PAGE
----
But it would seem from research by Kate Loveman that Admiral Sir Edward Montagu, the first Earl of Sandwich (1625 -1672) has an even greater claim to culinary fame than his great, great, grandson. Of course chocolate has been in use for at least some 800 years for pleasure and as a medicine but the first iced chocolate – or is it a chocolate ice? – is still a culinary milestone.The Earldom was created in 1660 and this recipe for a “snowy chocolatti” dates from 1668 or earlier.

The Earl’s iced chocolate recipe

  1. Prepare the chocolatti (to make a drink)
  2. Putt the vessell that hath the chocolate in it, into a jaraffa (carafe) of snow stirred together with some salt
  3. Shake the snow together sometyme and it will putt the chocolatti into tender curdled ice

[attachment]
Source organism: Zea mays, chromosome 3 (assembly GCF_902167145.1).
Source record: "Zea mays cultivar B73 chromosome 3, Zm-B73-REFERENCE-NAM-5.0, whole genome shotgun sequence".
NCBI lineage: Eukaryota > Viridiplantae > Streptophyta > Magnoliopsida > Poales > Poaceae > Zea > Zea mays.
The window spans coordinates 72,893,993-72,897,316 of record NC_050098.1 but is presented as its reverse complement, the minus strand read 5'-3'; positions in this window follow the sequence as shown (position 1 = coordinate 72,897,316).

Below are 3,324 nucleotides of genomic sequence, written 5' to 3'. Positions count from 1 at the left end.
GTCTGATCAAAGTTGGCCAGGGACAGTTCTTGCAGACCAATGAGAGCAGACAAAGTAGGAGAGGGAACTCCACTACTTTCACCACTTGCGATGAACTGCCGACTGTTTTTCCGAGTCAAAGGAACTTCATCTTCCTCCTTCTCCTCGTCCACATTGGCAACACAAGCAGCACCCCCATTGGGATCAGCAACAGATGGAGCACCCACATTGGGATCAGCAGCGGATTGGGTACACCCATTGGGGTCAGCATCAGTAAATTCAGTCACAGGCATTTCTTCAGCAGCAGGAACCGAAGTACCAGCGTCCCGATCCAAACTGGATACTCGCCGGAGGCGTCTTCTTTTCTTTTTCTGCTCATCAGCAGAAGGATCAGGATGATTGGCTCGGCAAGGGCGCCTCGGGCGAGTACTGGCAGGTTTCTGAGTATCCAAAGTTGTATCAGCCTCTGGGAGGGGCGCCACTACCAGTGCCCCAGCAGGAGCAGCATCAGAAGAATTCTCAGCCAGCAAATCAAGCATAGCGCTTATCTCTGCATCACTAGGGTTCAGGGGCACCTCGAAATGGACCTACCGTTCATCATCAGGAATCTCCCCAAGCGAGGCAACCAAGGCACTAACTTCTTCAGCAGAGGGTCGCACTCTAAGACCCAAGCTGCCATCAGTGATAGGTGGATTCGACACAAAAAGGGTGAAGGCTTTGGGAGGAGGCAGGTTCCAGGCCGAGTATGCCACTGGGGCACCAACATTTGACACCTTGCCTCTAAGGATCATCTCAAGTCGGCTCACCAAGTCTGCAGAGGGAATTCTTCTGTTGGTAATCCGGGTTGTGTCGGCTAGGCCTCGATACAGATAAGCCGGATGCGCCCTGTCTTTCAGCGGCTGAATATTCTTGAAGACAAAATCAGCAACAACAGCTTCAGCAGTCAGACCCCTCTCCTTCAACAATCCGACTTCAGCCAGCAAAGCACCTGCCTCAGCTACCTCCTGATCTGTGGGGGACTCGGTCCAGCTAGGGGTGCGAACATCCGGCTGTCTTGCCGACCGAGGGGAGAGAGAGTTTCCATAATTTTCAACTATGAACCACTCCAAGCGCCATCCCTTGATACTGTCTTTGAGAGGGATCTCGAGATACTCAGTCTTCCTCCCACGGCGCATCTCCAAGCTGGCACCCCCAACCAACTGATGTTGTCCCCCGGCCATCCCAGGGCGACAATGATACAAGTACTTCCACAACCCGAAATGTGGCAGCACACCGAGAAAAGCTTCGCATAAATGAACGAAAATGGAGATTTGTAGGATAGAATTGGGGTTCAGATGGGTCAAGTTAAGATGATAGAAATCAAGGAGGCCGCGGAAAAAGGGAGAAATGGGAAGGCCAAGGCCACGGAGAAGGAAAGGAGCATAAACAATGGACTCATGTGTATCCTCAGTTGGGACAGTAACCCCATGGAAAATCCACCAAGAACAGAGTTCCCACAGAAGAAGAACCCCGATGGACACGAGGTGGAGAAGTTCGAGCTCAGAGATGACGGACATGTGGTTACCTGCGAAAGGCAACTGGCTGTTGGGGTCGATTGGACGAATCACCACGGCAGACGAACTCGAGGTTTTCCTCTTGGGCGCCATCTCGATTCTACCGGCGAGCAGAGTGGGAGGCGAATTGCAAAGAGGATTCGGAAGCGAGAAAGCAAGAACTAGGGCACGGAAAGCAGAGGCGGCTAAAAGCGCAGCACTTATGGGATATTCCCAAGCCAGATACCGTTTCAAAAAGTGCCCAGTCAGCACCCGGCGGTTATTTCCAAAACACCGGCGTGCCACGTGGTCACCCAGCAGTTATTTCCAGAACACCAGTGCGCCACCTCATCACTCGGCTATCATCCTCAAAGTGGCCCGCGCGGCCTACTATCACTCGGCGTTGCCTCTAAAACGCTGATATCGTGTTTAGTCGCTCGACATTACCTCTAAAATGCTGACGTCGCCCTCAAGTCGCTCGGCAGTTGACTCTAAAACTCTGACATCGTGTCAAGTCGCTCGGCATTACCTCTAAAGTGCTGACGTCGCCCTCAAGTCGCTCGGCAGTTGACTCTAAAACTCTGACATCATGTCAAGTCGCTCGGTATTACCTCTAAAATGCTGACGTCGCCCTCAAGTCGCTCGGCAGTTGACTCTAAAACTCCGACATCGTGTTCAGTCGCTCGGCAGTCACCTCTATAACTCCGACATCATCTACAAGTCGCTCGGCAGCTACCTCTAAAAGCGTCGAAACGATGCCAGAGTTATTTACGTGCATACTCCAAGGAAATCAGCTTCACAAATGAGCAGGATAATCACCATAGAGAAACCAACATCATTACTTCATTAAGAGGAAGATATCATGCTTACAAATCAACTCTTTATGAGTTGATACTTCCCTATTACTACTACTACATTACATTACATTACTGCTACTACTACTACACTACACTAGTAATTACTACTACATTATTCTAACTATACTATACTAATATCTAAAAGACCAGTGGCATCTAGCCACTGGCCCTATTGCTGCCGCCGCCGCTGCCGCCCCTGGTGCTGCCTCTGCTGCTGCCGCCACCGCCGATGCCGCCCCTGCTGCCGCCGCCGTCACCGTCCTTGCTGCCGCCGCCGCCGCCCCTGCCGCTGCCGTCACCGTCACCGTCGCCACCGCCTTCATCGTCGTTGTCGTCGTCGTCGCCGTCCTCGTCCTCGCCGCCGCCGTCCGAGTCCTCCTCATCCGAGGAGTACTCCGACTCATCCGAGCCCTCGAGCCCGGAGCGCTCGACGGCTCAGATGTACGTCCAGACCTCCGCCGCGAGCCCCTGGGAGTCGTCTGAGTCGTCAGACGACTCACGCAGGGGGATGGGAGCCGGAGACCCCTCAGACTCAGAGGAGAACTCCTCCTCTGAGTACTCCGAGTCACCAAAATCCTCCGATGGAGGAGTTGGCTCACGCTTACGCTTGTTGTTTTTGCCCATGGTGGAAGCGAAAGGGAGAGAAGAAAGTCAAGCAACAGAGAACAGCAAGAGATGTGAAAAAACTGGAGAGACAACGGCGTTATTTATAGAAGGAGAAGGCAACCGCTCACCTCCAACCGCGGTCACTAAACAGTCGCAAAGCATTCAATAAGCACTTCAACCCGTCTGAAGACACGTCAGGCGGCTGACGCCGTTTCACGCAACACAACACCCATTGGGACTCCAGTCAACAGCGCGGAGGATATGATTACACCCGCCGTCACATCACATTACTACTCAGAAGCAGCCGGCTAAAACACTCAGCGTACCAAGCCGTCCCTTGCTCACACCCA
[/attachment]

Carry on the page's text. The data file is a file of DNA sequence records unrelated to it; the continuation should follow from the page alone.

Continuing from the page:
4. Soe eate it with spoons

Kate LovemanThe Introduction of Chocolate into England: Retailers, Researchers, and Consumers, 1640–1730,  Journal of Social History (Fall 2013) 47 (1): 27-46. doi: 10.1093/jsh/sht050


In the mid-seventeenth century chocolate was a new and fascinating product in England, often grouped with two equally exotic drinks, coffee and tea. This article focuses on the early history of chocolate, examining how it was marketed, perceived, and consumed. Chocolate sellers, who included coffee-houses proprietors, frequently made use of print to educate potential customers: the 1640s and 1650s saw chocolate-drinking promoted as medicinal, excitingly foreign, and pleasurable. Further insights into the scientific, governmental, and social factors that drove interest in chocolate during the Restoration can be found in the manuscripts of the first Earl of Sandwich (1625–72).